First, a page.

Of course, this realization didn’t happen overnight. All things change over time. I eventually left the church and the girl dumped me. I have studied several different religions trying to find the almighty truth. Yet, I keep discovering that Masonry’s lessons are more universal and all encompassing than those of any particular creed. More than ever before, I realize that Freemasonry is not partial to any religion because it teaches only truth and does not attempt to answer questions which cannot be answered. Instead, it leaves the individual Brother to discover these answers for himself.

Freemasonry’s religion is simply the teaching of truth. Its initiates may flock to any religion that they choose to find salvation, but in the Masonic lodge only truth is discussed. That is what makes Freemasonry so appealing to so many men. It is the only organization that divests itself of man-made dogma and canonical law and serves only to shine a light on the bridge that runs between man and his Creator. It is not the vessel to the realms of Deity, but instead a lamp to light the path.

That is the religion of Freemasonry.

Posted in The Euphrates and tagged , , , , , .


  1. I like to think of it as Freemasonry, the religion of not being a religion. Its when you start to compare the teachings to other traditions that I think we can start to see links, yet still, there is the gulf between them, one tradition is not another.

    On the flip side of that equation, I wonder how many thought as you, men who saw the fraternity as incompatible in some spiritual way (Great architect vs. a delineated deity of their particular faith) and then sought to homogenize the craft to their particular form of worship.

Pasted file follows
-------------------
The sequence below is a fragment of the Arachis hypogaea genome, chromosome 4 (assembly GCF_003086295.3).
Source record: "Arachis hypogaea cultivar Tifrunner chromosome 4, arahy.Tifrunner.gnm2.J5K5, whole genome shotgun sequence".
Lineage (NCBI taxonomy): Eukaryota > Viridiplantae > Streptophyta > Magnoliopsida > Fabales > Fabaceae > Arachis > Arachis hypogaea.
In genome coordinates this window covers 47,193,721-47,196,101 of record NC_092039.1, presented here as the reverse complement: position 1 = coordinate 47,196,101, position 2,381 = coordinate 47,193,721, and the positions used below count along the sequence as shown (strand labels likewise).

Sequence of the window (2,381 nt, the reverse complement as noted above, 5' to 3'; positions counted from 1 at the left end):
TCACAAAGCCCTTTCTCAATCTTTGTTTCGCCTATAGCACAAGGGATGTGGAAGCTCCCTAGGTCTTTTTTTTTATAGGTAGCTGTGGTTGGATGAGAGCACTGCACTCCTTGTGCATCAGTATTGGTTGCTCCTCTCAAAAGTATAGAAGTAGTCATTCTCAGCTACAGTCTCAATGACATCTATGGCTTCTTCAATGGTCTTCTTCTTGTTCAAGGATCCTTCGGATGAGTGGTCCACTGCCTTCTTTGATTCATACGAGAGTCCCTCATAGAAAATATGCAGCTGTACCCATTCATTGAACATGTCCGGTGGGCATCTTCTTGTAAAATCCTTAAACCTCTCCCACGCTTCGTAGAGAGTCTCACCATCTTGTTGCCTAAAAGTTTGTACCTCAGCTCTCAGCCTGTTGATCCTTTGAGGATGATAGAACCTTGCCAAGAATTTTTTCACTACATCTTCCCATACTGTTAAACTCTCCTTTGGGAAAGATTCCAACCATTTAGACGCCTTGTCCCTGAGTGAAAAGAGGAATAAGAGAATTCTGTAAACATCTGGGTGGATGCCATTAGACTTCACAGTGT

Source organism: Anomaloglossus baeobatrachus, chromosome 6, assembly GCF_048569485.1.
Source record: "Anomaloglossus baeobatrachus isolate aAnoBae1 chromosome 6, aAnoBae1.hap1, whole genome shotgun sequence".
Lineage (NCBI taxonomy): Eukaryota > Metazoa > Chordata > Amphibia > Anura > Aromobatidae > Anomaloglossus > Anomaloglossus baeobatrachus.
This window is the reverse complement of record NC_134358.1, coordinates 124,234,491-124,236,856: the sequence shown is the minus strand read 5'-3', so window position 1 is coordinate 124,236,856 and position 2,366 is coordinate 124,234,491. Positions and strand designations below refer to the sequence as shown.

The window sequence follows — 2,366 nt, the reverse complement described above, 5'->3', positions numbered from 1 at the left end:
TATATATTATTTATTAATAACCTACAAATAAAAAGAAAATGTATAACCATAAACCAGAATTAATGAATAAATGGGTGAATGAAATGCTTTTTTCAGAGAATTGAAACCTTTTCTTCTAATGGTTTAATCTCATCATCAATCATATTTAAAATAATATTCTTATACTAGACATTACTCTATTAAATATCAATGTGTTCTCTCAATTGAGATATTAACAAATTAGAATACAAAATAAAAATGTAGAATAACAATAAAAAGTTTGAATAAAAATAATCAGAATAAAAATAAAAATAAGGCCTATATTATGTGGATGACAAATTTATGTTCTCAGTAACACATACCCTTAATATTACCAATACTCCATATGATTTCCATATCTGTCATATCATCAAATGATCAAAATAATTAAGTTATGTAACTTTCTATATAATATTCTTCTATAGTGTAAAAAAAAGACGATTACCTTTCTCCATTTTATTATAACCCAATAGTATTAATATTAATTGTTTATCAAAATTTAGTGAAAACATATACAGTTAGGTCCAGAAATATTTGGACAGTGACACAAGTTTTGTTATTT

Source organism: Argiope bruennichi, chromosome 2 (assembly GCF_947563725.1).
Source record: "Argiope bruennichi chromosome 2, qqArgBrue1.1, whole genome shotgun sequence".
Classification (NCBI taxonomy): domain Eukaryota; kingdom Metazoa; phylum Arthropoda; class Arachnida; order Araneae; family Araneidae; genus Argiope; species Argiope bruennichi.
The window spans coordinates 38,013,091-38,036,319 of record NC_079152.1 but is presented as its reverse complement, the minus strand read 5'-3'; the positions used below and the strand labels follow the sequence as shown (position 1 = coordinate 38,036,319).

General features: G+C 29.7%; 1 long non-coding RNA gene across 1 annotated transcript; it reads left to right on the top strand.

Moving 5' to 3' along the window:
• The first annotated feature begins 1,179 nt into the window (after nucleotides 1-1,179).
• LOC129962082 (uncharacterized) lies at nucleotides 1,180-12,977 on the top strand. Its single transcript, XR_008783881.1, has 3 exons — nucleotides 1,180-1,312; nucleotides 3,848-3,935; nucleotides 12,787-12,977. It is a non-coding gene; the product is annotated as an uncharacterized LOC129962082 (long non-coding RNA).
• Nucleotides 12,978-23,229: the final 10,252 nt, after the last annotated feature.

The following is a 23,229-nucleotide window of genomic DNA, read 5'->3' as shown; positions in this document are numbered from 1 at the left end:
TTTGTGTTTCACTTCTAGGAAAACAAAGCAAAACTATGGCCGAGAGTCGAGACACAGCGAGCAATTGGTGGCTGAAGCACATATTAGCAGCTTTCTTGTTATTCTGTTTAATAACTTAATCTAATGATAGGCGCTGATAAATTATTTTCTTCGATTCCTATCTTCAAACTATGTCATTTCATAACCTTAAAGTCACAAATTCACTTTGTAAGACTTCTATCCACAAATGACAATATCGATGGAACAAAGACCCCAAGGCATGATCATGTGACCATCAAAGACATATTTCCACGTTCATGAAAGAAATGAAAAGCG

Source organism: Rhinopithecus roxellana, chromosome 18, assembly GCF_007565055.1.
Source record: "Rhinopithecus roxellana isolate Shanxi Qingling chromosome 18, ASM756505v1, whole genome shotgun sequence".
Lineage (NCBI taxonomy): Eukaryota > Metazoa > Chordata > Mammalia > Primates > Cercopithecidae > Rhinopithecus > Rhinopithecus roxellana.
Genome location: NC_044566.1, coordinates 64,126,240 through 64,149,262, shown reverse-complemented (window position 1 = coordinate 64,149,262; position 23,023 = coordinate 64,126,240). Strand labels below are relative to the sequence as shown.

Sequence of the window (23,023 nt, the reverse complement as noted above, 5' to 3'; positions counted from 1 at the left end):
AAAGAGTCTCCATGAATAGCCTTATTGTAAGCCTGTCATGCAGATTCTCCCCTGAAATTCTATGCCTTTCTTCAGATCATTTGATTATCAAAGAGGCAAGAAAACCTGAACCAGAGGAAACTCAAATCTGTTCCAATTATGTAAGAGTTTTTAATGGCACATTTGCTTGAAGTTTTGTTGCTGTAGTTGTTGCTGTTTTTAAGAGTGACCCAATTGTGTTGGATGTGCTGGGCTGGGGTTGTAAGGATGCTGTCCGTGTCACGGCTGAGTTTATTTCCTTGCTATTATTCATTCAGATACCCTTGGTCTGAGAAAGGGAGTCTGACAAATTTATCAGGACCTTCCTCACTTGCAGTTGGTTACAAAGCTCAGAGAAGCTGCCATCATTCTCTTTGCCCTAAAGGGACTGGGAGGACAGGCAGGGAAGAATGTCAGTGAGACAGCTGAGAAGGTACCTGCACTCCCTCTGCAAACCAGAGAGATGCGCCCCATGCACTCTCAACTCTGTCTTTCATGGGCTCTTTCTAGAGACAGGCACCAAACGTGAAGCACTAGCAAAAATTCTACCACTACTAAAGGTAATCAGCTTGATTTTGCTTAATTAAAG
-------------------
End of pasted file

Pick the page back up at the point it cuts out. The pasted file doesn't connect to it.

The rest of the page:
2. reminds me of the fable about the blind men and the elephant – each of them touched a different part of the elephant and thought they were handling a palm leaf, a snake a tree trunk etc. We all project what we want onto spiritual philosophies and claim they are what we see.

  3. I think the problem lies in definitions rather than practice. Yes, there are strands of Freemasonry more influenced by Christianity than others (the Rectified Rite comes to mind) and of course, like it or not, Cabala and other esotericisms have left their marks on Freemasonry, and in fact may have inspired certain elements of its practice. The problem is not any of these, but rather that as a result of our origins in Western society, we, society at large and not just Freemasons, have an incredibly narrow and myopic notion of what constitutes religion. Religion, broadly writ, is any practice – formal or otherwise, which seeks to bring people’s focus to rest on some aspect or understanding of the divine. A broad, and most likely healthier definition of religion then, would include everything from a Catholic mass, to a Buddhist meditation, to a quiet and spiritually focused walk in nature, and yes, although Freemasons generally become disgruntled over this, a Masonic lodge meeting. However, since most people cling to “received” definitions of religion (ie, definitions taught to them and largely accepted without question by society at large), as opposed to a more academic or considered definition, I don’t doubt the battles will continue. For myself, I believe if it works for you, do it and worry less about the definitions and the terminology.

Comments are closed.